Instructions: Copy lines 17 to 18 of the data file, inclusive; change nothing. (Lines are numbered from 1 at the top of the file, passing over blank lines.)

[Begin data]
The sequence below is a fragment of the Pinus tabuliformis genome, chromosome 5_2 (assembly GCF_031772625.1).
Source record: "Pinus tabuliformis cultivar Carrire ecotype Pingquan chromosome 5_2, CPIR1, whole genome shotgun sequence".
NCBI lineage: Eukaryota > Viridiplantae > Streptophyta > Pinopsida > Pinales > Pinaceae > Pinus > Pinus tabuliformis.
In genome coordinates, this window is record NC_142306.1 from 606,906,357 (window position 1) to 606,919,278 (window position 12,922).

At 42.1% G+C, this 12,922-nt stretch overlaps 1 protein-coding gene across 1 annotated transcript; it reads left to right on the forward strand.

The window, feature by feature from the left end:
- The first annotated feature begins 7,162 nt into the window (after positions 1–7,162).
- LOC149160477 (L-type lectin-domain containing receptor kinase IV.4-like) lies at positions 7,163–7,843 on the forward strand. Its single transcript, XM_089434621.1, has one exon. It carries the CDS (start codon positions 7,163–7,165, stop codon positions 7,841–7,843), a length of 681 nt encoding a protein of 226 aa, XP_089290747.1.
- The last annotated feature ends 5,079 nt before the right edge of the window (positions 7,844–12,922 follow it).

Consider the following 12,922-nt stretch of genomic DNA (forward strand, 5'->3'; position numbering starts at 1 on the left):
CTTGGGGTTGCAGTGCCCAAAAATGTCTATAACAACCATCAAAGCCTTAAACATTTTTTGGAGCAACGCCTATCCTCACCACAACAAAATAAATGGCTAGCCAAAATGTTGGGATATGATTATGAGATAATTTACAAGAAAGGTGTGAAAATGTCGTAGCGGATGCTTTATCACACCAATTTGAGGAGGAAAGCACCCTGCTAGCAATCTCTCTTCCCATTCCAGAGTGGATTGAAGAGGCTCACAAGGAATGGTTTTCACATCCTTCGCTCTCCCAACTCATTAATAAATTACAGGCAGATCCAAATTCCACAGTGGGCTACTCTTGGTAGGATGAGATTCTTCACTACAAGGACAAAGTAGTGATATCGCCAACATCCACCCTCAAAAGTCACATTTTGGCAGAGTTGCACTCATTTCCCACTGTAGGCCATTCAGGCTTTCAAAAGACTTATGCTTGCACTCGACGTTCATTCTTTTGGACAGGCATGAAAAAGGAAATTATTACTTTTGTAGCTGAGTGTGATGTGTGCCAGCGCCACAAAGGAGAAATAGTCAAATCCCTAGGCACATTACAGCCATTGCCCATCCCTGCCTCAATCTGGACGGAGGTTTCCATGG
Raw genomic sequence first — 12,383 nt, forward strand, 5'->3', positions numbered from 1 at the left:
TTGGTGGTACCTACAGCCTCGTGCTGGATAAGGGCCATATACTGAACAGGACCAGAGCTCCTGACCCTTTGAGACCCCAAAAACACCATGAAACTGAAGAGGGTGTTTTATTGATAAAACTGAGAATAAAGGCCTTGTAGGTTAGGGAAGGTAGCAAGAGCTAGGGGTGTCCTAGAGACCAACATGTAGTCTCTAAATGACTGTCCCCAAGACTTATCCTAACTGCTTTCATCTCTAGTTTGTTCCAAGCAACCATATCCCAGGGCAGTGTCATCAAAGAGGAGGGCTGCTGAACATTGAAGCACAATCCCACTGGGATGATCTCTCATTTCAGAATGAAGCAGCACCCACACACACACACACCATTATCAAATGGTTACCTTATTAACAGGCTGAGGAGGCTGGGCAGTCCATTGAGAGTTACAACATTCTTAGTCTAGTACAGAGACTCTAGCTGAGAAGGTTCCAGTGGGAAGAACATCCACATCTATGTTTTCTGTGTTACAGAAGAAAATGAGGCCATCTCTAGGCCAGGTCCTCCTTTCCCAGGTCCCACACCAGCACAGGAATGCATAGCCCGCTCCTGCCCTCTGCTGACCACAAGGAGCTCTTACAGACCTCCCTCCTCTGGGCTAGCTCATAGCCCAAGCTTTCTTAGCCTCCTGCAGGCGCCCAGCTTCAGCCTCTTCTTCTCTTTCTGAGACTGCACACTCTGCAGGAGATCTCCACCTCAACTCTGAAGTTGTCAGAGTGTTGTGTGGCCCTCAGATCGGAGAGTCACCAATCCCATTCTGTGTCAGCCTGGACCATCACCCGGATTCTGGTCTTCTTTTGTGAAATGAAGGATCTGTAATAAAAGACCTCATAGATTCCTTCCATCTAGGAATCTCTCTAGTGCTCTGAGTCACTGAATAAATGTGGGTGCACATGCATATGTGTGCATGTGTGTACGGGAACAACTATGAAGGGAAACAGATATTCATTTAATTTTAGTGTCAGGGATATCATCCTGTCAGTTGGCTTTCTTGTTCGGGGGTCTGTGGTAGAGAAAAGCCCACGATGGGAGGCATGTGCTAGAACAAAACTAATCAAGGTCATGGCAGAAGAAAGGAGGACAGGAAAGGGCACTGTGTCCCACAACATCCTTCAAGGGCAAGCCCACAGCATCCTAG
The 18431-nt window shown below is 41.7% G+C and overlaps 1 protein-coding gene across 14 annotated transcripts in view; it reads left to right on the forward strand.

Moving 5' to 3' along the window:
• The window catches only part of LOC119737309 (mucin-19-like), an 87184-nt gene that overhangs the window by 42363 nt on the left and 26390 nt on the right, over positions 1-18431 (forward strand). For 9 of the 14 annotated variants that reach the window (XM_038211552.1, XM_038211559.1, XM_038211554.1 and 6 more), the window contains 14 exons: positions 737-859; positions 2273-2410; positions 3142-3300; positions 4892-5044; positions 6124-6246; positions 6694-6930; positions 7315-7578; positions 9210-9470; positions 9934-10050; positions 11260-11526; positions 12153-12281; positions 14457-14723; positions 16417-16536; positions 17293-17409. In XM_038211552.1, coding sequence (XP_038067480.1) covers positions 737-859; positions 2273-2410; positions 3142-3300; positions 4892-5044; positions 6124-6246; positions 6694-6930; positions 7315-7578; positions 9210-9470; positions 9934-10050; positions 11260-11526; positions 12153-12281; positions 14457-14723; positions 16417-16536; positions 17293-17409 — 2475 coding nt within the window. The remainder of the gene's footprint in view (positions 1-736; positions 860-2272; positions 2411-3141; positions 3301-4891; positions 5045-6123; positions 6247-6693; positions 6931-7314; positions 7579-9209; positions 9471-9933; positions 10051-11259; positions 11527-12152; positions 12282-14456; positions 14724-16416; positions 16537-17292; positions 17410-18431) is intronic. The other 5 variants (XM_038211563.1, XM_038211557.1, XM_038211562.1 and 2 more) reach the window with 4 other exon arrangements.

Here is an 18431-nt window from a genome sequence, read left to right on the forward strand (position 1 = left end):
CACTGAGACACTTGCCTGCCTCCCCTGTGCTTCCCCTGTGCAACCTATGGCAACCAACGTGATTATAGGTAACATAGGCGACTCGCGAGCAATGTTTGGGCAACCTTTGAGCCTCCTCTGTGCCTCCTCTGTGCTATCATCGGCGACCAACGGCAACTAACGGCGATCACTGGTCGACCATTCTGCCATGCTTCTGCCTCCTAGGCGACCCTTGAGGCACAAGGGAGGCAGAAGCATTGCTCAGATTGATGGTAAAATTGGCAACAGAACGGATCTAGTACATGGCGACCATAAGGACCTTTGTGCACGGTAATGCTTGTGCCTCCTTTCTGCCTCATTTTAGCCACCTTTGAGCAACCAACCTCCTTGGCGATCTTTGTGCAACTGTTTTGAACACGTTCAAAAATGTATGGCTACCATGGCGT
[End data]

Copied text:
Here is an 18431-nt window from a genome sequence, read left to right on the forward strand (position 1 = left end):
CACTGAGACACTTGCCTGCCTCCCCTGTGCTTCCCCTGTGCAACCTATGGCAACCAACGTGATTATAGGTAACATAGGCGACTCGCGAGCAATGTTTGGGCAACCTTTGAGCCTCCTCTGTGCCTCCTCTGTGCTATCATCGGCGACCAACGGCAACTAACGGCGATCACTGGTCGACCATTCTGCCATGCTTCTGCCTCCTAGGCGACCCTTGAGGCACAAGGGAGGCAGAAGCATTGCTCAGATTGATGGTAAAATTGGCAACAGAACGGATCTAGTACATGGCGACCATAAGGACCTTTGTGCACGGTAATGCTTGTGCCTCCTTTCTGCCTCATTTTAGCCACCTTTGAGCAACCAACCTCCTTGGCGATCTTTGTGCAACTGTTTTGAACACGTTCAAAAATGTATGGCTACCATGGCGT